SEO

SEO: Tell Google Which Pages Not to Crawl

The typical goal of search engine optimization is to have your site’s pages show up on a Google results page in answer to a query. The object is for Google and every other search engine to crawl and index all your product detail pages, blog posts, and articles, and anything else that results in conversions.

But there are pages that should not be included in search results. Removing them from Google’s index might actually increase search engine traffic to more important, better-converting pages.

Don’t Index These

But do you really care if your privacy policy, GDPR disclosures, or similar pages are showing up on Google? Pages you likely don’t want Google to index include:

  • Thank you pages (displayed after a survey or similar)
  • Ad landing pages (meant for pay-per-click campaigns)
  • Policy pages
  • Internal site search results (because going from Google’s results page right into your website’s search results page may not be a good user experience).
Not every page in your company's website should be indexed with Google. <em>Photo by Campaign Creators.</em>

Not every page on your company’s website should be indexed with Google. Photo: Campaign Creators.

Removing Pages

Getting these sorts of pages out of Google’s index could also improve your website’s authority which in turn might improve how well its various pages rank on Google for relevant queries.

Some SEO practitioners argue that Google has become adept at identifying content quality and is on the lookout, so to speak, for redundant, duplicate, or relatively low-quality pages.

What’s more, some SEO professionals have suggested that Google averages the relative value of all of the pages on your website to create an aggregate authority or value score. This might be domain authority, domain rank, or a similar metric.

If your company has stuffed Google’s index with relatively low-value pages — such as the privacy policy your tech guy copied and pasted from your ecommerce platform provider — it could affect how authoritative Google believes your site is as a whole.

For example, writing about the topic of removing website pages (deleting pages, in this instance), Chris Hickey of Inflow, an ecommerce agency in Denver, Colorado, reported a 22 percent increase in organic search engine traffic and a 7 percent increase in revenue from organic search traffic after culling thousands of duplicate pages from a client’s ecommerce website.

Similarly, in 2017 SEO tool maker Moz removed 75 percent of the pages on its website from the Google index. The pages were primarily low-value member profiles from the Moz community. These pages did not have much unique content, and removing them from the Google index resulted in a 13.7 percent increase in year-over-year organic search traffic.

Removal Tool

Perhaps the best tool for removing an individual page from Google’s index is the robots noindex meta tag.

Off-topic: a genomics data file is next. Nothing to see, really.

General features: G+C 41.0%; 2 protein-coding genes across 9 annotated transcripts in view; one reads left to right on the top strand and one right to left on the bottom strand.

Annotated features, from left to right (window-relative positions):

<meta name="robots" content="noindex" />

Inserted in the <head> section of a page’s HTML markup, this simple tag asks all search engines not to index the associated page. Google’s primary web crawler, Googlebot, follows this directive and will drop any page marked with noindex the next time it crawls that page.

Using your website’s content management system, it should be relatively easy to add this tag to policy pages, internal search results, and other pages that don’t need to be included in Google’s index or shown in response to a Google query.

HTTP Response Header

The robots noindex directive may also be passed in an HTTP response header. Think of the HTTP response header as a text message your server sends to a web browser or web crawler (such as Googlebot) when it requests a page.

Within this header, your site can tell Google not to index the page. Here is an example.

HTTP/1.1 200 OK
X-Robots-Tag: noindex

For some businesses, it may be easier to write a script that will place this X-Robots-Tag than it would be to manually or even programmatically add the robots meta tag. Both this HTTP tag and the meta tag have the same effect. Which one of these methods your business uses is a matter of preference.

Prevent Indexing?

Robots.txt does not prevent indexing. A robots.txt file is located in a website’s root directory. This simple text file tells a search engine web crawler which pages on the site it can access.

Often, website owners and managers mistakenly think that disallowing a page in a robots.txt file will prevent that page from showing up in Google’s index. But that is not always the case.

For example, if another site links to a page on your company’s website, Googlebot could follow that link and index the page even if that page is disallowed in a robots.txt file.

If you want to remove pages from Google’s index, the robots.txt file is probably not the best choice. Rather, it is helpful for limiting how Google indexes your site and preventing search engine bots from overwhelming your company’s web server.

It is important to mention that you should not disallow a page in a robots.txt file and use a noindex tag at the same time. Doing so could cause Googlebot to miss the noindex directive.

Ultimately, it may sound counterintuitive, but there are almost certainly pages on your company’s website that should not be included in Google’s index or displayed on a Google results page. The best way to remove those pages is with a robots noindex tag.

Armando Roggio

Armando Roggio

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